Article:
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When it comes to womb time, even a week matters to child's future education

June 11, 2010 |  9:16 am

Newborn Extreme prematurity can lead to a lifetime of special education needs. But being born a few weeks early -- even a week early -- can matter too, researchers have learned.

Scottish researchers analyzed data on more than 400,000 schoolchildren, paying attention to gestational age at delivery and the children's use of special education services. In a study published this week in PLoS Medicine, they write quite bluntly:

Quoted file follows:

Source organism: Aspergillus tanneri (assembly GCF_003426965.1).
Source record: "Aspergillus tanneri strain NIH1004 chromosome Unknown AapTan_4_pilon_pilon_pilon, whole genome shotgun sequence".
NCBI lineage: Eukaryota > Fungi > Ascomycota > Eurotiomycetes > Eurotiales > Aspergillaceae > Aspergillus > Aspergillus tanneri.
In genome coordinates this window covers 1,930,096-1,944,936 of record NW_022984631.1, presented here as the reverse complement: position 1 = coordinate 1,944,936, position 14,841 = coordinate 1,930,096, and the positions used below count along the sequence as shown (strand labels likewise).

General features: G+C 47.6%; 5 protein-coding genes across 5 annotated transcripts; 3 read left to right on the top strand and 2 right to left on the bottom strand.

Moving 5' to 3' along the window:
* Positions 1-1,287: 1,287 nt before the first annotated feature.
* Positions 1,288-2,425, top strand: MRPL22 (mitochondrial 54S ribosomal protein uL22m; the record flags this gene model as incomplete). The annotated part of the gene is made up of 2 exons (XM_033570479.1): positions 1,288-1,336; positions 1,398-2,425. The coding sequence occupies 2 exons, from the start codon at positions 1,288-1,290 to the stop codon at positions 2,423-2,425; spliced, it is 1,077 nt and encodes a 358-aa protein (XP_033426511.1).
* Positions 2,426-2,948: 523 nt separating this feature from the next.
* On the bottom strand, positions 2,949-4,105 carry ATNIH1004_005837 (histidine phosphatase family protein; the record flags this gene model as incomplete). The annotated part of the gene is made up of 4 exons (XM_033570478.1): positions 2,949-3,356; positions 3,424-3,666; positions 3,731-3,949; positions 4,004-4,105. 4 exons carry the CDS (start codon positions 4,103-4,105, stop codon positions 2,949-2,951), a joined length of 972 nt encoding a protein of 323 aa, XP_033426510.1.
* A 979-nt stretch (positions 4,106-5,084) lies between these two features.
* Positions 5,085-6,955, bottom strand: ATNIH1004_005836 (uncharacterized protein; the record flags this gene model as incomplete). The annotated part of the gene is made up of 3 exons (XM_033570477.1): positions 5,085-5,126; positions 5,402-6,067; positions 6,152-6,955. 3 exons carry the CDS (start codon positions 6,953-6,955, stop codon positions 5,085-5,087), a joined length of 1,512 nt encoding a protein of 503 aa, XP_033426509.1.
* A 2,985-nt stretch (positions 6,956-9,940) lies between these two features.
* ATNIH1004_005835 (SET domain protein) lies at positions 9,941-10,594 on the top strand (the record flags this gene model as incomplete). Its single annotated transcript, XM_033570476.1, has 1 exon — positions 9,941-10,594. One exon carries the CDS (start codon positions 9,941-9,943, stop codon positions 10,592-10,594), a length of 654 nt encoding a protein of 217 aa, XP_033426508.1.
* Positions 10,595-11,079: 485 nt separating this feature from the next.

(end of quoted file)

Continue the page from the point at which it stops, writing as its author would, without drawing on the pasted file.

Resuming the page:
"... deliveries should ideally wait until 40 weeks of gestation because even a baby born at 39 weeks — the normal timing for elective deliveries these days — has an increased risk of [special educational need] compared with a baby born a week later."

Read the full gestatation-and-special-education study here.

It includes a link to a March of Dimes explanation of why the last weeks of pregnancy count -- something to consider when scheduling that C-section.

-- Tami Dennis

Photo credit: Los Angeles Times